FOUR MONTHS IN CUBA: An Excerpt

Posted: November 2, 2017 in Chapter Comment, Four Months in Cuba
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Chapter 1

Monday, July 13
My flight from Port‑au‑Prince, Haiti to Maceo International Airport in Santiago de Cuba lasted less than an hour.

It felt like an eternity.

For some reason, the passenger seated next to me thought I might enjoy hearing how he’d spent the previous evening sampling the nightlife of Port‑au‑Prince.

He was wrong about that.

When we’d boarded the aircraft, Antonio Guillermo had introduced himself as a travel agent from Havana, with a branch office in Santiago de Cuba, and I’d politely recited the legend I’d been given in my operational briefing at CIA headquarters in Langley, Virginia two days ago.

“I’m pleased to meet you. I’m Nacio Bandera.”

He pointed at my briefcase.

“I’m guessing your trip to Santiago is business.”

I nodded. “I’m an archivist at the Haitian National Museum. The assistant curator and I are touring Cuban museums to evaluate their collections and discuss exchanging artifacts.”

The man’s eyes glazed over as soon as I mentioned museums, and his reaction led me to believe my dull job description would cut off any further communication between the two of us.

Not so.

He asked, “Male or female?”

“Pardon?”

“Is the assistant curator male or female?”

“Juliana De Santos is definitely a female.”

“Nice. Is she on this flight?” he asked, looking around the cabin.

“No, she arrived in Santiago a few days ago.”

“I hope the two of you plan to have a little fun together while you’re in the city, take in some of the hot spots around the harbor, that sort of thing.”

“We’ll check everything out. You can be sure of that.”

After making some additional suggestions about what to see in Santiago, he spent the next forty‑five minutes telling me all about the nightclubs he’d visited, the company he’d entertained, and the women he’d met on his visit to Port‑au‑Prince.

Now, as our plane taxied into the terminal, Guillermo once again recommended the nightlife of Santiago de Cuba, and I decided there was a possibility the man could actually provide me with some much‑needed intel about one location.

“What do you know about Club Nocturno?” I asked.

He looked surprised.

“That place? It’s mainly a neighborhood bar; local talent on the weekend. When you go clubbing, you’d do better to stick to the downtown area or the harbor district. There aren’t many people in Santiago who’ve ever heard of Club Nocturno. How’d you hear about it?”

I wasn’t about to tell Guillermo the first time I’d heard about Club Nocturno had been eleven days ago during an operational briefing in Damascus, Syria. The briefing had taken place during a video conference call with the Ops Center back at Langley. That was the moment I’d learned my partner, Ben Mitchell, had disappeared after visiting the club.

Mitchell had been in Santiago de Cuba running a surveillance op on a shipment of chemical weapons the Syrian government had recently handed over to Hezbollah, a terrorist organization run by Iran. Mitchell had been working Component Two of Operation Citadel Protection, a mission tasked with preventing a sarin gas attack on Washington, D.C., and I’d been in Damascus working Component One, trying to ascertain the date of the scheduled attack.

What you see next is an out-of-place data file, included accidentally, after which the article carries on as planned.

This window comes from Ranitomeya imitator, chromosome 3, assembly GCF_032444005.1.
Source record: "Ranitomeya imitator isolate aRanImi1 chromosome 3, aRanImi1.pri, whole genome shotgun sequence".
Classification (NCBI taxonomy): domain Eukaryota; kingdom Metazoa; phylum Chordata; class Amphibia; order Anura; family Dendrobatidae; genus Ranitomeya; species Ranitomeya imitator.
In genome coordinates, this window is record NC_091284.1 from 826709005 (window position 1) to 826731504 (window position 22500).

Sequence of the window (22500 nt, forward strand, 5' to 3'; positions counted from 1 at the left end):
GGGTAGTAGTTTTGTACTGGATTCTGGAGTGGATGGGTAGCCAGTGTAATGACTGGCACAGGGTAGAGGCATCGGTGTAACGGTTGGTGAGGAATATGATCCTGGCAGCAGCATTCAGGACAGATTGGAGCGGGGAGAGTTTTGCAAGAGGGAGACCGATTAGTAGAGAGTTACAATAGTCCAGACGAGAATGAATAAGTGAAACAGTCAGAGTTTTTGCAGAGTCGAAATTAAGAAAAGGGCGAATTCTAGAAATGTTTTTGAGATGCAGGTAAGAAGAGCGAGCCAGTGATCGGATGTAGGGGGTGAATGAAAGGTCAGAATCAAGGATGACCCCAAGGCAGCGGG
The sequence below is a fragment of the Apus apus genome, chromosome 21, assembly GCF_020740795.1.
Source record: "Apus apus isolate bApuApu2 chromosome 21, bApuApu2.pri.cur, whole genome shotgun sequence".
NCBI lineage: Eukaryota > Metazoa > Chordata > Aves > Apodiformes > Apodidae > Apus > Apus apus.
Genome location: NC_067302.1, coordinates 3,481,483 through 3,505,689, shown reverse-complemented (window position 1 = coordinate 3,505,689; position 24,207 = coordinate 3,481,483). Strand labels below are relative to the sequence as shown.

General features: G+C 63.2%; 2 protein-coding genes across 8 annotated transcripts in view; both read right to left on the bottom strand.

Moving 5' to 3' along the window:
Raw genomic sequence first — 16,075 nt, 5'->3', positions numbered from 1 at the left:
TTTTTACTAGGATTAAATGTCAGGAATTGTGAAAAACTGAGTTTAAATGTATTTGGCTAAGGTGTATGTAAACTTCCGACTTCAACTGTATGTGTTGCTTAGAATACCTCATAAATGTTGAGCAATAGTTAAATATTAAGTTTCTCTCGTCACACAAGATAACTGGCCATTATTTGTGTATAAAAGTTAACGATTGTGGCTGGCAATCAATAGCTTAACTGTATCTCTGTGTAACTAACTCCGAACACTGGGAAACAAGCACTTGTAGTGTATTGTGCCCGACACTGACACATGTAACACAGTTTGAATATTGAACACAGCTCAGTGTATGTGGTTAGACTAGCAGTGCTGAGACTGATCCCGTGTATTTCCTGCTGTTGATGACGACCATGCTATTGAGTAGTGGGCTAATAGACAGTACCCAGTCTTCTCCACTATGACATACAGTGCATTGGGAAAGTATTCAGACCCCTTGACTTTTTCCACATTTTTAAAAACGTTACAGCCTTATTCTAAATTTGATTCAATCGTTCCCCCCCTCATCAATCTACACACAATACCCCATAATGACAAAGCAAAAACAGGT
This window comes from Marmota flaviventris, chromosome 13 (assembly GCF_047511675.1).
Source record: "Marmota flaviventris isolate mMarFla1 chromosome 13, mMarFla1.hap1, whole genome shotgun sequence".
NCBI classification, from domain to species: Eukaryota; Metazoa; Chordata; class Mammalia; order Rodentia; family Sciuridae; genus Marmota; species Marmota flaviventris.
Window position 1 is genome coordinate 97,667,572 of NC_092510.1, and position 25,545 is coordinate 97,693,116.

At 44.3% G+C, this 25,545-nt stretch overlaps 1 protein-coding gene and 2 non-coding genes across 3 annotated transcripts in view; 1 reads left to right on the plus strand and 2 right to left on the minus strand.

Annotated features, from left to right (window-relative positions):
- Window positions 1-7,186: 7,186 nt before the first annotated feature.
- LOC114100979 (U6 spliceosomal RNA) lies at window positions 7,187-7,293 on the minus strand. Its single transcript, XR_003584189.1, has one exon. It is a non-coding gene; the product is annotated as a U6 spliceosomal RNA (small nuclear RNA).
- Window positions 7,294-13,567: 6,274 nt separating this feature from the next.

Mitchell’s last communication with his operations officer, C. J. Salazar, had been a text message, along with a photograph. After sending the message, his Agency sat phone had flatlined, and his signal had disappeared off the Grid, leaving the Ops Center with only his GPS coordinates.

Those coordinates had pinpointed Club Nocturno as his last known location.

I repeated Guillermo’s question. “How did I hear about Club Nocturno?” I scratched my head. “I must have seen some pictures of the nightclub when I was looking up information about Santiago on the internet. I always do a little research on a city before I visit it.”

“Like I said before, you and your lady friend should probably stick to the downtown area for your entertainment. Nocturno doesn’t attract the best clientele.”

“Rough crowd?”

He nodded. “The Los Zetas drug cartel owns most of the businesses in that area, including Club Nocturno. If there’s trouble, la policía are paid to look the other way.”

“I’ll keep that in mind.”

Guillermo opened up his wallet and removed a business card. “Call me if you and Señorita De Santos would like to see some of the Cuban countryside. We have several daylong excursions into the backcountry, including a sugar mill tour. If you’d be interested in an overnight train ride to one of the region’s oldest coffee plantation, I could arrange that as well.”

I pocketed his card. “I might give you a call.”

When our plane arrived at the gate, Guillermo stood to his feet and said, “Let me be the first to welcome you to Santiago de Cuba, home of poets and revolutionaries. As the saying goes, ‘Ignore them both.’”

I always ignored poets.

Revolutionaries—not so much.

END of First Scene in Chapter One of Four Months in Cuba. Download from Amazon here.

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